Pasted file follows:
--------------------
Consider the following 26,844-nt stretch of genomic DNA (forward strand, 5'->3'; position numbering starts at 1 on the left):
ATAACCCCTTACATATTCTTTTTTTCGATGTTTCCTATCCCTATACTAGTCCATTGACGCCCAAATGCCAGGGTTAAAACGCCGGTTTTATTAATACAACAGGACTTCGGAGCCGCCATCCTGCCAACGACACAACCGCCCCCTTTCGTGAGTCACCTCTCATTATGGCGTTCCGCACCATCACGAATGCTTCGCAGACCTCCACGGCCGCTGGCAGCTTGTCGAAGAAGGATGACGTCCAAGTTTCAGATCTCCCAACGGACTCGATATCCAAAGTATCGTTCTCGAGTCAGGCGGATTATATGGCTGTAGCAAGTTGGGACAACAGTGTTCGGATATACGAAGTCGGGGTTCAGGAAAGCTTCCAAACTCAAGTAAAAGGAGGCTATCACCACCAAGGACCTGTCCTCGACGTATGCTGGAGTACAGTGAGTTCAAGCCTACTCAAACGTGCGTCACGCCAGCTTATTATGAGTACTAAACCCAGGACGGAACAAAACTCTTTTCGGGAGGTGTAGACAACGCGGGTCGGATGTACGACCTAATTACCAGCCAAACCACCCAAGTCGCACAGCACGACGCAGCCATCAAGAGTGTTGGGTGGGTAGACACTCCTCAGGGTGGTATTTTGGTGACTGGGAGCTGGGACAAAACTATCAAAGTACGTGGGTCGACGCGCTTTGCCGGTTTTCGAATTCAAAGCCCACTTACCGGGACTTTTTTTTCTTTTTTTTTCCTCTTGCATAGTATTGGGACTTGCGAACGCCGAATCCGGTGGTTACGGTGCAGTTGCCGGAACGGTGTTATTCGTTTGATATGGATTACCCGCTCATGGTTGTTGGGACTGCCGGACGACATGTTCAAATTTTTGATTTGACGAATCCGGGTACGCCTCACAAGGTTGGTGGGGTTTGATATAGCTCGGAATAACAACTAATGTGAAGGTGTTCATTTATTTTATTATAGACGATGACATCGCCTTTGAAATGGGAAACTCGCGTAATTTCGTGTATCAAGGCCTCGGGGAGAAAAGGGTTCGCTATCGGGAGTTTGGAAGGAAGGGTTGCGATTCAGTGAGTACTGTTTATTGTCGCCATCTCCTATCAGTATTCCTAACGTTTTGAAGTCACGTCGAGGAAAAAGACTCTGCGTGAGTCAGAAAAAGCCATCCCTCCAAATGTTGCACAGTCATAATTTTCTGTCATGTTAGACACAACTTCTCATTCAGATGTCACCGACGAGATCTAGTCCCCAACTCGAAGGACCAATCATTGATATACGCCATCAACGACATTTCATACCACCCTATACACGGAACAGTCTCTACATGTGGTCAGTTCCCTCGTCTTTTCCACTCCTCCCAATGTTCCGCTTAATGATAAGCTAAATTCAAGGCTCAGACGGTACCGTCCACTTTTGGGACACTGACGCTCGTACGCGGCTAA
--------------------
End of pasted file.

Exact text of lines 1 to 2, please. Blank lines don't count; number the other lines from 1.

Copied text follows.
Consider the following 26,844-nt stretch of genomic DNA (forward strand, 5'->3'; position numbering starts at 1 on the left):
ATAACCCCTTACATATTCTTTTTTTCGATGTTTCCTATCCCTATACTAGTCCATTGACGCCCAAATGCCAGGGTTAAAACGCCGGTTTTATTAATACAACAGGACTTCGGAGCCGCCATCCTGCCAACGACACAACCGCCCCCTTTCGTGAGTCACCTCTCATTATGGCGTTCCGCACCATCACGAATGCTTCGCAGACCTCCACGGCCGCTGGCAGCTTGTCGAAGAAGGATGACGTCCAAGTTTCAGATCTCCCAACGGACTCGATATCCAAAGTATCGTTCTCGAGTCAGGCGGATTATATGGCTGTAGCAAGTTGGGACAACAGTGTTCGGATATACGAAGTCGGGGTTCAGGAAAGCTTCCAAACTCAAGTAAAAGGAGGCTATCACCACCAAGGACCTGTCCTCGACGTATGCTGGAGTACAGTGAGTTCAAGCCTACTCAAACGTGCGTCACGCCAGCTTATTATGAGTACTAAACCCAGGACGGAACAAAACTCTTTTCGGGAGGTGTAGACAACGCGGGTCGGATGTACGACCTAATTACCAGCCAAACCACCCAAGTCGCACAGCACGACGCAGCCATCAAGAGTGTTGGGTGGGTAGACACTCCTCAGGGTGGTATTTTGGTGACTGGGAGCTGGGACAAAACTATCAAAGTACGTGGGTCGACGCGCTTTGCCGGTTTTCGAATTCAAAGCCCACTTACCGGGACTTTTTTTTCTTTTTTTTTCCTCTTGCATAGTATTGGGACTTGCGAACGCCGAATCCGGTGGTTACGGTGCAGTTGCCGGAACGGTGTTATTCGTTTGATATGGATTACCCGCTCATGGTTGTTGGGACTGCCGGACGACATGTTCAAATTTTTGATTTGACGAATCCGGGTACGCCTCACAAGGTTGGTGGGGTTTGATATAGCTCGGAATAACAACTAATGTGAAGGTGTTCATTTATTTTATTATAGACGATGACATCGCCTTTGAAATGGGAAACTCGCGTAATTTCGTGTATCAAGGCCTCGGGGAGAAAAGGGTTCGCTATCGGGAGTTTGGAAGGAAGGGTTGCGATTCAGTGAGTACTGTTTATTGTCGCCATCTCCTATCAGTATTCCTAACGTTTTGAAGTCACGTCGAGGAAAAAGACTCTGCGTGAGTCAGAAAAAGCCATCCCTCCAAATGTTGCACAGTCATAATTTTCTGTCATGTTAGACACAACTTCTCATTCAGATGTCACCGACGAGATCTAGTCCCCAACTCGAAGGACCAATCATTGATATACGCCATCAACGACATTTCATACCACCCTATACACGGAACAGTCTCTACATGTGGTCAGTTCCCTCGTCTTTTCCACTCCTCCCAATGTTCCGCTTAATGATAAGCTAAATTCAAGGCTCAGACGGTACCGTCCACTTTTGGGACACTGACGCTCGTACGCGGCTAA